I was flipping through the Atlanta Business Chronicle a week ago and ran across a story about a local production company, Green Valley Entertainment (GVE), which (at least for a brief moment) was stepping outside of the industry-centric publication rounds and into the spotlight of Atlanta’s conventional business community. Interestingly, this article focused on lesser-known writing partner Steve Antczak instead of the higher profile front-man, producer/director Michael Valverde. Writer Rachel Tobin Ramos focuses her article on GVE’s business plan and how GVE hopes to employ innovation and hustle to compete with Hollywood’s muscle using a mix of old-school distribution techniques, targeted audience blitzes and viral internet campaigns. Ms. Ramos resists being a simple booster for GVE by citing the problems associated with these marketing techniques, referencing existing studios like Troma Entertainment that already employ similar techniques.
Since providing some fake newspapers to one of GVE’s productions a year or two ago I began paying attention to the company, to learn everything I can from the example they’re setting and the accomplishments they’re making.
Every craft tends to separate its artists from its artisans, its visionaries from its workmen. Hard science fiction author Larry Niven once wrote an article about how fellow author Kurt Vonnegut had escaped the “science fiction ghetto” to become recognized as a “real” author by the rest of the literary world. In essence, its a similar goal that Valverde and Antczak are hoping to achieve in the business of filmmaking.
Having secured a distribution partner, GVE is now directing their marketing efforts toward attracting investment capital from the conventional business world to allow them to expand into acting as a studio instead of as a simple production company. Take a click on over to Green Valley Entertainment‘s website and take a look at their trailers.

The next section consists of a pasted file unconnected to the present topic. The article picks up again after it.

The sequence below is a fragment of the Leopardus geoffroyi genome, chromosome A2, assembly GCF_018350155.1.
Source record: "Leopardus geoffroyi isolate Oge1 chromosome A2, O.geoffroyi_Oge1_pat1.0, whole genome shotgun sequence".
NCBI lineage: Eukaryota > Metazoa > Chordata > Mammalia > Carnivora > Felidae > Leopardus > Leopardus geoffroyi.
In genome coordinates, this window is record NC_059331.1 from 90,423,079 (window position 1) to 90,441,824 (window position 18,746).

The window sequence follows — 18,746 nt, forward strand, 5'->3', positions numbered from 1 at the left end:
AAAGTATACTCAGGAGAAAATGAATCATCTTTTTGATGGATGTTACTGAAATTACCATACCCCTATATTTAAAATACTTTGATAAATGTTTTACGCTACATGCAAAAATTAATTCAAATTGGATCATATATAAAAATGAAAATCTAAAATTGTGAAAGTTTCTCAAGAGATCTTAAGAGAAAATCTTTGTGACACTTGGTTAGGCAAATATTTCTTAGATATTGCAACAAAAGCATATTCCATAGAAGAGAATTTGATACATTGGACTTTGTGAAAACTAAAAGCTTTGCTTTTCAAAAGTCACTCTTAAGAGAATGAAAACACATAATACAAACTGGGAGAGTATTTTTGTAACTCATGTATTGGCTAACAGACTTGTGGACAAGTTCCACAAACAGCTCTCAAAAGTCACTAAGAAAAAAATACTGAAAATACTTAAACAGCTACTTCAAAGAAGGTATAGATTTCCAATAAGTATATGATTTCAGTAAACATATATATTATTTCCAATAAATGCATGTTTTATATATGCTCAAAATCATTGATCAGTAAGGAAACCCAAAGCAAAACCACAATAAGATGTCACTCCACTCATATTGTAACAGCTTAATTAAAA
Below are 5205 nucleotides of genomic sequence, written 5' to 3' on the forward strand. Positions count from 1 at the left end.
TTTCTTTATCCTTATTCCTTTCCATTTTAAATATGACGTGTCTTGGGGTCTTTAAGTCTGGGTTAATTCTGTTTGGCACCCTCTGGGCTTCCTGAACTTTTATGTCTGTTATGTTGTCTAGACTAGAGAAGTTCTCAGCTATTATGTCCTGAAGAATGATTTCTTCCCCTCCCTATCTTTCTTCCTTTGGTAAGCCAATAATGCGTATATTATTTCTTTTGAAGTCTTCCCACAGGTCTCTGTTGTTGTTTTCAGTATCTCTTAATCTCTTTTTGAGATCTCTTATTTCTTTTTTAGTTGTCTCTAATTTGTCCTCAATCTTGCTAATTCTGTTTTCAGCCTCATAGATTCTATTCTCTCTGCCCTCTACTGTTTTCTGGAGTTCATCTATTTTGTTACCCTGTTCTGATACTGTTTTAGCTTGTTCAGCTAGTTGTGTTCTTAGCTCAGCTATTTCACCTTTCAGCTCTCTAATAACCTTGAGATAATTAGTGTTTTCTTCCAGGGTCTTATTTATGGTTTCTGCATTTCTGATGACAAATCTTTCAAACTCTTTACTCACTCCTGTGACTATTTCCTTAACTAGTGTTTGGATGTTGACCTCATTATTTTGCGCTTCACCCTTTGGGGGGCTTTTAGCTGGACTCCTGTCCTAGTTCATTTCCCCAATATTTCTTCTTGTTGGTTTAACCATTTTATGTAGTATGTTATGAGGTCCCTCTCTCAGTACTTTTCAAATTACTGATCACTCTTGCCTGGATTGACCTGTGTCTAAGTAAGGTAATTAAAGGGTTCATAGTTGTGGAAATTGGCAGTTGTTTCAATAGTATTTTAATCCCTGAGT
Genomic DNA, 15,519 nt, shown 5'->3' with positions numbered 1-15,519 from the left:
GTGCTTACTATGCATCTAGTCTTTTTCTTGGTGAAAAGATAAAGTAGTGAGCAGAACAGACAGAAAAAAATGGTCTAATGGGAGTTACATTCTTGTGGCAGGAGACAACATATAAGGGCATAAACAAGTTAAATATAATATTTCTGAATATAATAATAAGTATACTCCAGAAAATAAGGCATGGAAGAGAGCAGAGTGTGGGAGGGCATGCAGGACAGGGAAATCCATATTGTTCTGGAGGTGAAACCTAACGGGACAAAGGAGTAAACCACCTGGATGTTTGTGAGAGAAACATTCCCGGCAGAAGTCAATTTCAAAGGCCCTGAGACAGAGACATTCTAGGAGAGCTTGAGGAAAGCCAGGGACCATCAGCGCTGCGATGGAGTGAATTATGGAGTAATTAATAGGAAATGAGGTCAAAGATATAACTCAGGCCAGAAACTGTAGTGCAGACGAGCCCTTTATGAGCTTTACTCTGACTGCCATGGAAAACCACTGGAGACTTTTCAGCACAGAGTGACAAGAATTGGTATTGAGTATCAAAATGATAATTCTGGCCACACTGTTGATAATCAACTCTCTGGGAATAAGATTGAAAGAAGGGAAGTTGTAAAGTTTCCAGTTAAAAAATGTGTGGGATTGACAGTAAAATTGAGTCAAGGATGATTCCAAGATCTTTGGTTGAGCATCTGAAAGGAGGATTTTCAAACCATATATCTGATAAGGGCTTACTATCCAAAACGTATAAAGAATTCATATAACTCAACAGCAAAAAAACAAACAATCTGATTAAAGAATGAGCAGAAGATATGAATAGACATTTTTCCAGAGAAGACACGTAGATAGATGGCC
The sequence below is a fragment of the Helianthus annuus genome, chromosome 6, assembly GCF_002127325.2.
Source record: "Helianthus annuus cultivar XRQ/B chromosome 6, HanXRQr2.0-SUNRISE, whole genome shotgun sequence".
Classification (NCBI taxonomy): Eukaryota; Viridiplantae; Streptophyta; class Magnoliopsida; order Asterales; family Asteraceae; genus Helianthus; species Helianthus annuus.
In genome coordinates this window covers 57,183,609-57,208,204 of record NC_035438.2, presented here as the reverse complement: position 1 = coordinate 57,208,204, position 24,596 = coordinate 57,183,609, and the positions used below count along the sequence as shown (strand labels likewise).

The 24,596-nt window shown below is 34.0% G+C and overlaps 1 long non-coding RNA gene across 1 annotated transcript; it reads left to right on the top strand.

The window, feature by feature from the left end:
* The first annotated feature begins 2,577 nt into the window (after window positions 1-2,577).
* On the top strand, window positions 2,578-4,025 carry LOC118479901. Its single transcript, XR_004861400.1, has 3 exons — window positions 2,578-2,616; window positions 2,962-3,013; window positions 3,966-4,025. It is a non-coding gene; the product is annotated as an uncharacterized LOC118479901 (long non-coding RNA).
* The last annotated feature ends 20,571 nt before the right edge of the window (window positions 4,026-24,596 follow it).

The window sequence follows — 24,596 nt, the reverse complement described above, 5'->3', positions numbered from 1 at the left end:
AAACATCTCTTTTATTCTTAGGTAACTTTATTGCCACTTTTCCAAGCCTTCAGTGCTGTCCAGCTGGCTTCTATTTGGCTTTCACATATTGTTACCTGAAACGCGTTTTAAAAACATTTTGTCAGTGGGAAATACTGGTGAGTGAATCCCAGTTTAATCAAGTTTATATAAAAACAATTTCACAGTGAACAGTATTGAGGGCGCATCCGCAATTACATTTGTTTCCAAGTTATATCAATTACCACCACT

But hang on Junior Trumpsters of America, don’t crank open your wallets just yet…
Here’s the deal:
ALL indie filmmakers rely on viral marketing campaigns because they can’t afford anything more.
The problem is, these viral marketing campaigns don’t work unless you have a dedicated army of fans already in place, set to join your cause with vim and vigor, and good luck on that kids because getting people fired up about your project is made all the more difficult because there are hundreds upon hundreds of itty bitty productions out there, all of them seeking your support. A few weeks back I commented on author/producer/director Josh Whedon’s ‘Firefly/Serenity’ project, specifically on how energetic he has been in marshalling his fan base toward the promotion of the film. Here he is, a big successful film/TV producer with several successful television series under his belt and yet he’s working his ass off to rally the troops. How can anyone who isn’t a known entity drive a critical mass of fans to purchase a product?
Hard work and Good Product and (here’s the hardest part yet) a Strong Portfolio of Past Work. That last one’s the ass-biter for anyone who is trying to leverage themselves up out of the low-budget ghetto of horror filmmaking. Take a look at the products on GVE’s horizon (from their website). None of the ideas are revolutionary, but they’re all eminently doable. It all comes down to execution.
In Green Valley’s case, the review for the World Premiere of “No Witness” by Creative Loafing’s reviewer Curt Holman’s was less than flattering:
But that review and others like it haven’t stopped Valverde and Antczak. Since “No Witness” they’ve produced (and secured distribution for) the erotic thriller “Sex & Consequences” starring Corbin Bernsen and Joan Severance and are busy at work in Romania on a vampire thriller, distribution reportedly already in-place. Good show guys.
The lesson learned is that distributors aren’t looking for art, they’re looking for product – and I heartily salute businessman Michael Valverde for being canny enough to provide the product they’re seeking. By breaking the product out into a numbers game to the investment community at large GVE stands to profit nicely from its endeavors.
Sometimes the boring approach is the best way to get a business on its feet.
Anyone who knows anything about the film industry knows that you couldn’t put your money more at risk by investing in low-budget films, but Valverde and Antczak are certainly bucking to defy the odds. Take a look at what they’ve made so far and make up your mind as to whether you want to put your money in their trust.
The only question that Your Pal Drew has is: when will Green Valley be able to afford to add art to their films?